This morning we timed our pickings well as not long after the rain began to tip it down, making this the perfect afternoon for jam making.  I confess to be a little taken aback by just how many fruit were on the tree!

This is an old large cake box which was full by the time John returned to the kitchen!  I suspect that the very hot, dry weather that we’ve had up till now combined with the fact that the tree has not fruited for the last couple of years due to pruning (plums tend not to fruit well for a year or so after pruning), has led to a bumper year.

This was an awful lot of fruit to halve and stone!  Very quickly it became clear that we were not yet half way through but we already had the requisite 4lbs of fruit recommended by the recipe.  At this point it can be very easy to get carried away.  Let’s go on to 5lbs I said, or more said John.  Then I pointed out that our large stewpot that we make jam in probably wouldn’t take more than 5lbs of fruit!  At least not by the time you’ve allowed for 5lbs of sugar to join it!  At this point the realisation dawned that we were probably going to be doing the same thing again tomorrow afternoon.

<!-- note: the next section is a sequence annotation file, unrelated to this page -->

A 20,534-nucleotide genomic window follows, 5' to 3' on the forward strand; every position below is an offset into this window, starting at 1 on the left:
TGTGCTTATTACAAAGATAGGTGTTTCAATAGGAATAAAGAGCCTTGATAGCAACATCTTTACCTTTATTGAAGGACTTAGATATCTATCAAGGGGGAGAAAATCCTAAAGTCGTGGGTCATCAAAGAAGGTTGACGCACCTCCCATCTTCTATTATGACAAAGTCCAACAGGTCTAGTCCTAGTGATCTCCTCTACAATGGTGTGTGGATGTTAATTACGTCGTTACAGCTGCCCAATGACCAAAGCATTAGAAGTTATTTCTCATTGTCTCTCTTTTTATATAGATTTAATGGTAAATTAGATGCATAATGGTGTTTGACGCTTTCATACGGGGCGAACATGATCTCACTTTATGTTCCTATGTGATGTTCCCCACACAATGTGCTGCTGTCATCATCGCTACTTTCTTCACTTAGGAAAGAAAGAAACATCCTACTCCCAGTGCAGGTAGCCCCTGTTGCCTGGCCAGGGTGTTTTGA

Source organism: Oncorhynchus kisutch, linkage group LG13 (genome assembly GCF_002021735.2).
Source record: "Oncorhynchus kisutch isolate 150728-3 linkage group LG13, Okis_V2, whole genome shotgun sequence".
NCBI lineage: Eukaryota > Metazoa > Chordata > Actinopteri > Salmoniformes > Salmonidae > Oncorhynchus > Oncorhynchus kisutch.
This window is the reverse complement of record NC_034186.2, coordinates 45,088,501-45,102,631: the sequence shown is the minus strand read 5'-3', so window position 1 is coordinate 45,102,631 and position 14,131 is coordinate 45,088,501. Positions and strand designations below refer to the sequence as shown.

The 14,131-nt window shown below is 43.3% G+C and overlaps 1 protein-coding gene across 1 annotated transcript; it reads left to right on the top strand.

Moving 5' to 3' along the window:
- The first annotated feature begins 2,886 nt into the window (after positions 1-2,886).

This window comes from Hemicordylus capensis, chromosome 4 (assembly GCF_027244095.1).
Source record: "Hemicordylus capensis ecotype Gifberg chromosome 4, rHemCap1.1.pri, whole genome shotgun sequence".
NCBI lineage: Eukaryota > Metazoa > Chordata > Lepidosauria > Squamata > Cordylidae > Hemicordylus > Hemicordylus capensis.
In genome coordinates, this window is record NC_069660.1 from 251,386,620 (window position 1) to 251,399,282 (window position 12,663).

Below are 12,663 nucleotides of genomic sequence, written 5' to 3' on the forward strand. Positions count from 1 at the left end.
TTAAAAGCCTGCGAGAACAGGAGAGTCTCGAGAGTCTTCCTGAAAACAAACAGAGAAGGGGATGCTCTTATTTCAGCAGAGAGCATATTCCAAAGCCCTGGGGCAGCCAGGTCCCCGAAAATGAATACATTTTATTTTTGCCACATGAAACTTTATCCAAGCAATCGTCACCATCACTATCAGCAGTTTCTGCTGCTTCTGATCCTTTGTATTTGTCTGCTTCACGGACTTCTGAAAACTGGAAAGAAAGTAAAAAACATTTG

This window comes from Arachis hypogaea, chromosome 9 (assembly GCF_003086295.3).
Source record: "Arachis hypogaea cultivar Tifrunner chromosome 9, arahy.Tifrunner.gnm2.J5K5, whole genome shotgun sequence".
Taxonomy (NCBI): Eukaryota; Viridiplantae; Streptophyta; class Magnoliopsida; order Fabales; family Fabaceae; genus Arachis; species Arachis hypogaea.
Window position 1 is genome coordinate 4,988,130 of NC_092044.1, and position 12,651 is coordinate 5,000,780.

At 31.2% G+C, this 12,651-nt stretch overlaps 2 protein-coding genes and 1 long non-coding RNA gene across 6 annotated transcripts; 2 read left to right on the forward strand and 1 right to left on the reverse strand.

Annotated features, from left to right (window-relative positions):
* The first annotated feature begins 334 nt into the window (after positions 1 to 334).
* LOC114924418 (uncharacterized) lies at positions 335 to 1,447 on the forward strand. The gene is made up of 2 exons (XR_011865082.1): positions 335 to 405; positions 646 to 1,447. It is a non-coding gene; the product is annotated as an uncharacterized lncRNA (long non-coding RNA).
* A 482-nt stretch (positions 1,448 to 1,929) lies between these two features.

Whilst the fruit simmered down, we washed jam jars and heated them in the oven and I acted on the old trick of cooling plates in the fridge to check the setting point.  Ten minutes of what is technically known as the ‘rolling boil’, when usually both you and the fruit get overheated (you must keep stirring at the same time!), and we were ready to dribble it onto the cold plate to see if it was going to set.  This duly wrinkled and so we were ready for the messy and dangerous job of getting a vat full of boiling fruit and sugar safely into its jars.

Cherry plum jam making

We had underestimated!  Further emergency jar washing commenced!  Although this looks like a right hotch-potch of jars, we find it really useful to have different sizes.  Many of our jars of jam are destined for the church pre-Christmas sale and, with an usual flavour such as cherry plum, it’s good to have some small jars that people can purchase as a taster.

So all that remains now is to repeat the whole exercise again tomorrow …!

And please don’t add ‘eye of newt’ to your jam!!

 


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New border, new blooms